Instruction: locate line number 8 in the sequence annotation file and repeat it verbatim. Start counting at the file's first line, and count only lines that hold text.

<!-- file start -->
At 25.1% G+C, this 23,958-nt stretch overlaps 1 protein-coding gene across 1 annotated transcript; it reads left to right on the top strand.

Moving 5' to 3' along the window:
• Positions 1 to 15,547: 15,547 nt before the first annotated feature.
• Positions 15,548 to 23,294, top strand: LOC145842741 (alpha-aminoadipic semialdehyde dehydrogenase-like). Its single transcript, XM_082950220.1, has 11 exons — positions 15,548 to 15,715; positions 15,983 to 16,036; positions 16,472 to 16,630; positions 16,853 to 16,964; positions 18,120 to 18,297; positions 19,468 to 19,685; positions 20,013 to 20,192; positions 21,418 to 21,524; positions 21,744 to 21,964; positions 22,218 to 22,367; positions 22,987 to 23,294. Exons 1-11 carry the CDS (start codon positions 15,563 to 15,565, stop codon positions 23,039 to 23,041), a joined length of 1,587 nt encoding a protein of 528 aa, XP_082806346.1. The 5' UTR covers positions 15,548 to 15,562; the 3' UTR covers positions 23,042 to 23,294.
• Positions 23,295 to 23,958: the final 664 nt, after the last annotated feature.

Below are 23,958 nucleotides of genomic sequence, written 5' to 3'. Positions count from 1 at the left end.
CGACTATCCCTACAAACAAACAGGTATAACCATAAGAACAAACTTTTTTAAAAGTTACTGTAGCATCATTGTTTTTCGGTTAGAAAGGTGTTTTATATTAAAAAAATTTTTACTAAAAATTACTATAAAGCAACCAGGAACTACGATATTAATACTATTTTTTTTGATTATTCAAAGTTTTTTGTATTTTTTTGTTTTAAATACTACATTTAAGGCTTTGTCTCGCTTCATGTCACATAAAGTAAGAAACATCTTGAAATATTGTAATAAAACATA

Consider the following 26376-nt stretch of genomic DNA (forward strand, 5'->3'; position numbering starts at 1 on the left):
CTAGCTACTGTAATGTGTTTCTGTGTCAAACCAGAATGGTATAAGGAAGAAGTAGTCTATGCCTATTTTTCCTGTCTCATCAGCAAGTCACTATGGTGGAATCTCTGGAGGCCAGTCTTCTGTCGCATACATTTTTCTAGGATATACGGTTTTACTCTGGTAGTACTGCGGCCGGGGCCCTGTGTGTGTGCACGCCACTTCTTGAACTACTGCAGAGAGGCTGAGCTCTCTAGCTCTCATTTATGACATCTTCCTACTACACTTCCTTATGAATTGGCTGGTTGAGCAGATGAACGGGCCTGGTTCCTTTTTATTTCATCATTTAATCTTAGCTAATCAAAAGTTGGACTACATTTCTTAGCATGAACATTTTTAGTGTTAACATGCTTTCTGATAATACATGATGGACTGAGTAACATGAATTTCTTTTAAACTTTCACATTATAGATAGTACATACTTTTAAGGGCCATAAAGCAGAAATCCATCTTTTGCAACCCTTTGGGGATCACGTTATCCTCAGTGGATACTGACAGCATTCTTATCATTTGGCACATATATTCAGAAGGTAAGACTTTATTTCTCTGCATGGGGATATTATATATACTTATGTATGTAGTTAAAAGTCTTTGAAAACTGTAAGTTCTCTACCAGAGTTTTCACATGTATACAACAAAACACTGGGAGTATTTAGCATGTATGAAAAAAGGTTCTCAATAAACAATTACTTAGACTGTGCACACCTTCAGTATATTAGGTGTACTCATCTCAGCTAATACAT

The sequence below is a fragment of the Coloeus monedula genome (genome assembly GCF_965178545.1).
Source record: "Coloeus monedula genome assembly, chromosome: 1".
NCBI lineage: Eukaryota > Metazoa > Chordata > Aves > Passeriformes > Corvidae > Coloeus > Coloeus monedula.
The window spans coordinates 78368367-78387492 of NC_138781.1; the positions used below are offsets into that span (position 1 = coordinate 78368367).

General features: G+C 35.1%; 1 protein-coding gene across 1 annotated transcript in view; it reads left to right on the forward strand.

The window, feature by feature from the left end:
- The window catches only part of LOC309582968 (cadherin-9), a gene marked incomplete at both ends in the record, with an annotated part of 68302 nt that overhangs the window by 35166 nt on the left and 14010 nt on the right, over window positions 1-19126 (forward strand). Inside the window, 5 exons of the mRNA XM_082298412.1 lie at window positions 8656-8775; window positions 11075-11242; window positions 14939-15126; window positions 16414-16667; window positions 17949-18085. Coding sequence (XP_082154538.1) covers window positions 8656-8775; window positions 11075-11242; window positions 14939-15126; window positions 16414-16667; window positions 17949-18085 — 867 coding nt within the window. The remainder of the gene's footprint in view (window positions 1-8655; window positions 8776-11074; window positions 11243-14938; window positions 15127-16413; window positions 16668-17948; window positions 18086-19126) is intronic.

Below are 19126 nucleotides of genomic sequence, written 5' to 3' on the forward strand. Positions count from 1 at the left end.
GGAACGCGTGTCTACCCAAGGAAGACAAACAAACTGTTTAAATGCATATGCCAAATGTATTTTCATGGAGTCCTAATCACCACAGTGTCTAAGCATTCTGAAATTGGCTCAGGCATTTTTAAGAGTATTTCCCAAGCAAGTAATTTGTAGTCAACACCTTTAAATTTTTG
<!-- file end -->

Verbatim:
Consider the following 26376-nt stretch of genomic DNA (forward strand, 5'->3'; position numbering starts at 1 on the left):